Wheaton Wire, May 1993

Spring has brought pests to Wheaton. Black flies are swarming the campus by day and raccoons raid garbage cans during the night.

The raccoon problem on campus has apparently been evident for some time. Grounds and Facilities Operations Supervisor Donald Yelle said, "they were even worse last year." He advised students to "just be careful with their garbage." The most common areas for raccoon activities seems to be the area in front of Meadows East and West dorms, as well as in front of Young. Several students have seen raccoons dining on Meadows trash and climbing trees in the area.

Leslie Badham '94 and David McKinley '93 recalled their encounter with a raccoon in the Meadows area. "It was this big," said McKinley, spreading his arms wide to indicate a rather large raccoon. "Yup," agreed Badham, "we were just taking a nice romantic walk, and there it was... pretty large; just staring at us in the dark."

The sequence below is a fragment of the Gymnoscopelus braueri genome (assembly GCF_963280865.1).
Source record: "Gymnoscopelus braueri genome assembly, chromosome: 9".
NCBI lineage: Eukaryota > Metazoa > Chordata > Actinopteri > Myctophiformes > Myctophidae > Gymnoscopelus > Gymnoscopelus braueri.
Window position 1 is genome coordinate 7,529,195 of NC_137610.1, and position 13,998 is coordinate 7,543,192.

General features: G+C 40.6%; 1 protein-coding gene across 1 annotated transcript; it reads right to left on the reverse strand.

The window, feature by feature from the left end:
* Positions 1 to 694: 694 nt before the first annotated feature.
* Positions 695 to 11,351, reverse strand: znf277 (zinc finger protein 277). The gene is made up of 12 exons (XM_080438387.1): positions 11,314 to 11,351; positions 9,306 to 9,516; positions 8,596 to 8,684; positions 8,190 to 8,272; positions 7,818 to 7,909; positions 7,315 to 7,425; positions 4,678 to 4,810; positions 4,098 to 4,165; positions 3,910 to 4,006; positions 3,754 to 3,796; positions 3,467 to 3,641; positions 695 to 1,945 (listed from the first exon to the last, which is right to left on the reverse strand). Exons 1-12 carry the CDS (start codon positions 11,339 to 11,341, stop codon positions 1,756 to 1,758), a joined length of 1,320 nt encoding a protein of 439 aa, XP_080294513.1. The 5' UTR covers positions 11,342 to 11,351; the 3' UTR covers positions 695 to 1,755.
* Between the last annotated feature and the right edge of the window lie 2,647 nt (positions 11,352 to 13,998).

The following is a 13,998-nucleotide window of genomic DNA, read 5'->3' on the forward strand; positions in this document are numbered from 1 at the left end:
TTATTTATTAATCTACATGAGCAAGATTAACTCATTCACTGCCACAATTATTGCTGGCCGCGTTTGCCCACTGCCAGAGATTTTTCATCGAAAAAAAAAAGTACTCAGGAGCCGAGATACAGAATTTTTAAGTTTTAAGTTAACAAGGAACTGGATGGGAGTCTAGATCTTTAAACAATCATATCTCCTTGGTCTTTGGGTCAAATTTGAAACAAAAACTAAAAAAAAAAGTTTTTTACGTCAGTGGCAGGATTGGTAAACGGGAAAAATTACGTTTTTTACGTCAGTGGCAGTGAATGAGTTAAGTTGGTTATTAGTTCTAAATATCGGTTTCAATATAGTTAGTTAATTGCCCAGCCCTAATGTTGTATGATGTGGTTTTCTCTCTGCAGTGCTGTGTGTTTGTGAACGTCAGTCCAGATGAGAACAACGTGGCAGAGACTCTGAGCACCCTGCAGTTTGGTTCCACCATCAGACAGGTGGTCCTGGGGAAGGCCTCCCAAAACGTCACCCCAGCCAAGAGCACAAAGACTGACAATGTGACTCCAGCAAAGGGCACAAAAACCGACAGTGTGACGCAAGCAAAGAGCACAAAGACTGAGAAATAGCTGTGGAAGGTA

The black flies appeared a few days before spring weekend and have not yet left. Wheaton sports spectators constantly battle the pesky insects, and picnic dinners are invaded by flies finding their way into food and unsuspecting mouths.

Upperclassmen recall similar bug attacks and subsequent campus-wide spraying. Barbara Esty '94 said "my freshman year they just basically bombed the place in the fall... I think it was just for mosquitoes, but it got rid of the flies, too."

Yelle confirmed this, but said that the spraying was intended only for mosquitoes, and not the flies. "Basically, " said Yelle "we've just got to deal with them for 3-4 weeks and then they're gone." He agreed that the flies are "annoying as hell," but would not consider spraying as an option.

"Everyone is pretty environmentally conscious, and spraying could disrupt things. We won't do it." He advised members of the Wheaton community to "buy some repellent... I just got some for my crew."

Yelle did mention, however, that spraying for mosquitoes occurs on a yearly basis, usually during commencement. A spokesperson for the Bristol County Mosquito Control said that they would be spraying for commencement this year, but said of the black flies: "you can't get rid of them easily."

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